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This sound was repeatedly recorded during summer, 1997 on the Equatorial Pacific Ocean autonomous hydrophone array. The sound rises rapidly in frequency over about one minute and was of sufficient amplitude to be heard on multiple sensors, at a range of over 5,000 km. It yields a general location near 50oS; 100oW. The origin of the sound is unknown.
It originated from a point about 1,500 miles west of the southern Chilean coast. It was powerful enough to be picked up on sensors located up to 3,000 miles away, making it one of the most powerful noises ever recorded underwater. The sound lasted for just over a minute and has not been detected since.
It should be pointed out now that the NOAA has checked with the Navy and other groups to rule out human-made sources in this and the rest of these cases.
In August of 1901, Charlotte Anne Moberly and Eleanor Jourdain decided to visit the Palace of Versailles in France. As they were not impressed with the palace after touring it, they decided to walk through the gardens to the Petit Trianon. On the way, however, they learned that they were closed to the public that day and, instead, decided to explore the grounds some more.
Soon, the two ladies were lost and, as they put it, overcome with a feeling of weariness and oppression. Soon, they began to notice things that were out of place -- dignified officials in three cornered hats, an old plough and farmhouse, and other people and things that appeared as through they belonged more in a wax museum than the streets of 20th century Paris.
After many specific events, they eventually rejoined the party of other visitors. The strange feelings and visions of the past had vanished.
It was many months before the women told of their strange encounters. Visiting Versailles sometime later, the women were not able to find the landmarks that they had noticed during the incident.
During the early morning of December 1, 1948, the body of a man was discovered on Somerton Beach in Australia. Little did the the authorities on the scene realize that they were about to witness the birth of a very strange mystery. The man discovered that day was in peak physical condition and as dressed very well, but all of the labels on his clothing had been removed. In his pocket was a train ticket for a ride he obviously missed on account of his being dead and all.
Although investigators believed that the man must have been poisoned, no traces of any foreign agent was discovered during an autopsy. Some still maintain that the Somerton Man died of some type of undetectable poisoning because there was no other explanation for his death. A month later police discovered a brown suitcase at Adelaide Railway station that might have belonged to the mysterious Somerton Man. The brown suitcase had its label removed just like the unidentified man’s clothing and inside were clothes that had also had the labels removed. Inside the bag was a stenciling brush, electrician’s screwdriver, and a pair of scissors normally used for stenciling. Unfortunately, the suitcase proved to be another dead end. With all leads non-existent, the months passed by until June of 1949 when investigators had the body reexamined and discovered a secret pocket in the man’s clothing that contained a scrap of paper with the words “Taman Shud” printed on it.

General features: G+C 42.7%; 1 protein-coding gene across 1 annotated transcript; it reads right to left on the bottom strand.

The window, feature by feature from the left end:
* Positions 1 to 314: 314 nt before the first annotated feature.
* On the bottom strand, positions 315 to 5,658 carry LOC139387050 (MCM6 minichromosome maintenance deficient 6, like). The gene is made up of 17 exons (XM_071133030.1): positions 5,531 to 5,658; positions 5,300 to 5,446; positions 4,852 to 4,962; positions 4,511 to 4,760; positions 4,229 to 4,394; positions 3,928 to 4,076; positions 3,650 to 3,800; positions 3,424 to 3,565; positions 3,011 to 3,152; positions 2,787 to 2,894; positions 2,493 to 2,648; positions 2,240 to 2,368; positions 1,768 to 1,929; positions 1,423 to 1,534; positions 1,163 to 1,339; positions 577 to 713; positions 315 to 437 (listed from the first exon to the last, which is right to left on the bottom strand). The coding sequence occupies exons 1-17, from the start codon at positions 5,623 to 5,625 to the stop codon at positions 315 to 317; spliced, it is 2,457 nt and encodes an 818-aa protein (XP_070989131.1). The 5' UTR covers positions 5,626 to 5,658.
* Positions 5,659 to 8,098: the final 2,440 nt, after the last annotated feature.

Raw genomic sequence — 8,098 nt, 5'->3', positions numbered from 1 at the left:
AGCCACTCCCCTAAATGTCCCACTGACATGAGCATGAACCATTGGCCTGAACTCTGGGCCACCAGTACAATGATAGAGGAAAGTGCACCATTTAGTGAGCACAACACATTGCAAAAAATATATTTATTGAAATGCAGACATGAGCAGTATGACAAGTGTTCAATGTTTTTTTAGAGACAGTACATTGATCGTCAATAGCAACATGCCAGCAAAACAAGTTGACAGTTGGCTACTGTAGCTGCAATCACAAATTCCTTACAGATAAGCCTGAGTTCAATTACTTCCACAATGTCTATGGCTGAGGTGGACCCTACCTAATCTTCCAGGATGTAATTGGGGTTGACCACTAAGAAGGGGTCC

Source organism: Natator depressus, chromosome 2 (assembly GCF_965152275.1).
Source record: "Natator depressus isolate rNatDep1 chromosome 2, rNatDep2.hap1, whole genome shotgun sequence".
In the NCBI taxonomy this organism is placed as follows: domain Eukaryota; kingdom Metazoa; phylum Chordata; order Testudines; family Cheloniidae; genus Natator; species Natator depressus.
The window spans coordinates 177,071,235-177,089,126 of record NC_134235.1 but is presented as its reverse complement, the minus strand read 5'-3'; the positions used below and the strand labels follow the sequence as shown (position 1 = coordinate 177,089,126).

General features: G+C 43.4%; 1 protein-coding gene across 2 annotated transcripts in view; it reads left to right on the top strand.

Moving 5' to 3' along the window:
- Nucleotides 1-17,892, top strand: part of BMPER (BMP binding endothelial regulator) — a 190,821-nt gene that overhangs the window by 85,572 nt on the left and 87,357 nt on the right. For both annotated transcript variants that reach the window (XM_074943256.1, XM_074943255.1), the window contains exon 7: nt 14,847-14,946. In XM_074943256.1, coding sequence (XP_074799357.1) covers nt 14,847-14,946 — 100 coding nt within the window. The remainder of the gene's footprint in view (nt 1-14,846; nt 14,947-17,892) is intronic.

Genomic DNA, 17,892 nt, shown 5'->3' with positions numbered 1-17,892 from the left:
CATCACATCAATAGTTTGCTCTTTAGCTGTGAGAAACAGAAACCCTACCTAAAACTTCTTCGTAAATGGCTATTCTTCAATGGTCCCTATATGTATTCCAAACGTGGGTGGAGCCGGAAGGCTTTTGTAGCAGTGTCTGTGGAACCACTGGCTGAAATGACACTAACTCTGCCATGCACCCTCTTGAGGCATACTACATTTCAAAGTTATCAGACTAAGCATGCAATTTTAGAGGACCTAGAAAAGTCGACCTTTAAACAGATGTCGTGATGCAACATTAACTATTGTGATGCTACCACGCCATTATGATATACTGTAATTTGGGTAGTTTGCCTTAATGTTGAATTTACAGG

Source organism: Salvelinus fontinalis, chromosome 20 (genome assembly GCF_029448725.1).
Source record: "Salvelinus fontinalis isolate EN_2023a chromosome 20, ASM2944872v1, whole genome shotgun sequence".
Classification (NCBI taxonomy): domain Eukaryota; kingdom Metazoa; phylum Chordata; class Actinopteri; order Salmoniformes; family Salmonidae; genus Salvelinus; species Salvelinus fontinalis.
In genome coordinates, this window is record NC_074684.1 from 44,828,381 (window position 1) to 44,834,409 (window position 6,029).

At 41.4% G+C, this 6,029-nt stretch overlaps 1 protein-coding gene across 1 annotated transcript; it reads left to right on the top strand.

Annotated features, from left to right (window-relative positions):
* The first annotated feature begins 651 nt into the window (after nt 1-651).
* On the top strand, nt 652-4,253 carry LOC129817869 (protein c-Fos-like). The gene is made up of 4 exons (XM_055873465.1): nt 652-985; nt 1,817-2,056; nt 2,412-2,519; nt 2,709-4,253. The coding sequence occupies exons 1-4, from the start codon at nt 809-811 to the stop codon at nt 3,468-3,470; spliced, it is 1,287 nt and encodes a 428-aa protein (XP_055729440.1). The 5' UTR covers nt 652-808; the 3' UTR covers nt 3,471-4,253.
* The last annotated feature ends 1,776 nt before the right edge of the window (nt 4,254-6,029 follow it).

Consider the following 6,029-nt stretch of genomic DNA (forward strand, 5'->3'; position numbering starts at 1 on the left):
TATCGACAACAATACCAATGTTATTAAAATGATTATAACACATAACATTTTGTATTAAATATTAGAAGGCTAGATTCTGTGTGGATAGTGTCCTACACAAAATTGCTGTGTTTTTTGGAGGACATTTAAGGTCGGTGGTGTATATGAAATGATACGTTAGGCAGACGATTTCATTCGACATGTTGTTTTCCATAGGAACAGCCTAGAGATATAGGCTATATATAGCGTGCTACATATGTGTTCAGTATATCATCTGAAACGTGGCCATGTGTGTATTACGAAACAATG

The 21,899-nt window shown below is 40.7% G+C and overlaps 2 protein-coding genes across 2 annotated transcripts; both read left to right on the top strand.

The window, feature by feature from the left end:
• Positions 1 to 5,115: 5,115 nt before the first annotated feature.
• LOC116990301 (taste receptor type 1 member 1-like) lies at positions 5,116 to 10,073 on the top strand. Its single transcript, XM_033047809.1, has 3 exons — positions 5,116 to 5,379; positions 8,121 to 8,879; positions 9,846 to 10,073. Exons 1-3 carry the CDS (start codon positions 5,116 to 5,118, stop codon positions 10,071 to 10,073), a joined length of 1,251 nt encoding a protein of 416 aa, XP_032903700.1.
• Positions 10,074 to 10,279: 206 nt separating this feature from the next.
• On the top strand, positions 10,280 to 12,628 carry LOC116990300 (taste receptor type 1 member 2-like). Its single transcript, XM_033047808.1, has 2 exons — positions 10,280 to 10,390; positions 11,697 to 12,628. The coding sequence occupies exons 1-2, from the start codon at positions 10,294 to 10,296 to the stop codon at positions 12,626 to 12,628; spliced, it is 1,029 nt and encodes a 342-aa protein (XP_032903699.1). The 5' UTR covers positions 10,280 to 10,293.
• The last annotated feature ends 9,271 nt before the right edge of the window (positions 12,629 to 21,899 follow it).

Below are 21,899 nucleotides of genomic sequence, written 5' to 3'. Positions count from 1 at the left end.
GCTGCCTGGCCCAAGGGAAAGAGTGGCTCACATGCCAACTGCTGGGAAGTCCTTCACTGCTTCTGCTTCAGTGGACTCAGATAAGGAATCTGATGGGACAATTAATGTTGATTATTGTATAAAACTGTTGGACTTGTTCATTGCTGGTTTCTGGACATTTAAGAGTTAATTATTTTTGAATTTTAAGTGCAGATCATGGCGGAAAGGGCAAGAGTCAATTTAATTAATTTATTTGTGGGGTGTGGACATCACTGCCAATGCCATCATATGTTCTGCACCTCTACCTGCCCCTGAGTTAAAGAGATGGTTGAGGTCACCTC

Upon a closer inspection of the paper it was discovered that the scrap came from a collection of poems entitled The Rubaiyat of Omar Khayyam. This discovery led to a media blitz in an attempt to find the book the page was torn from. The campaign was successful as a man stepped forward with a rare first edition copy of Edward Fitzgerald’s translation of The Rubaiyat, which he said he found in the back seat of his car the night before the unidentified man’s body was found. In the back of the book scrawled out faintly in pencil was a strange code. Also written in the book was the phone number of a former nurse who, while serving in World War II, gave a copy of The Rubaiyat to an army officer named Alfred Boxall. Boxall's copy of The Rubaiyat was still intact, though, and both parties denied any connection to the unidentified dead man.
Even now, after over 60 years, the mystery of the Somerton Man remains unsolved. No one knows who he was, what the phrase "Taman Shud" was supposed to mean, or what the mysterious code is supposed to represent. There has been speculation over the years that the man was a spy, but none of it has remotely been proven.
The Cokeville Miracle is about an Elementary School hostage crisis that occurred on May 16, 1986, in Cokeville, Wyoming, United States, when former town marshal David Young, and his wife Doris Young, took 167 children and adults hostage at Cokeville Elementary School. David Young entered the school with his wife transporting a large gasoline-filled device that appeared to be a bomb. At one point Doris Young lifted her arm sharply and the bomb went off prematurely, injuring Doris Young while David Young was out of the room. Returning to the scene, David Young shot his wife, then himself. All the hostages escaped, though 79 were later hospitalized with burns and injuries.
Bomb experts remained baffled as the explosive should have leveled the entire building. The children maintain that they were visited by Angels whom told them to remain calm and that they would be saved
Originally posted by Dextraphite
I had never heard of the cokeville one either, or the strange man one. The Dyatlov Pass though, thats a real stumper. Love that story.